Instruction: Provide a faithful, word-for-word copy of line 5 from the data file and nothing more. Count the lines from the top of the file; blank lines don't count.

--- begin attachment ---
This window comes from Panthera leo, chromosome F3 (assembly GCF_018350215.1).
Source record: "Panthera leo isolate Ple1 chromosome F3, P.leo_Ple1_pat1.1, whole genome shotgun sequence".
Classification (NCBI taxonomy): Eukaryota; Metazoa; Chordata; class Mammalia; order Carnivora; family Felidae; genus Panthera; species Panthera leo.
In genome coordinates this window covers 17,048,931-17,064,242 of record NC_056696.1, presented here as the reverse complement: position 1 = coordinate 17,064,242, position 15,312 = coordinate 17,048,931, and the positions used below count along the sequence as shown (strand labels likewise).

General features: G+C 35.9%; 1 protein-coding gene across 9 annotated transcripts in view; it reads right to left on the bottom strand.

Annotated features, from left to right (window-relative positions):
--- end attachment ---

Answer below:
General features: G+C 35.9%; 1 protein-coding gene across 9 annotated transcripts in view; it reads right to left on the bottom strand.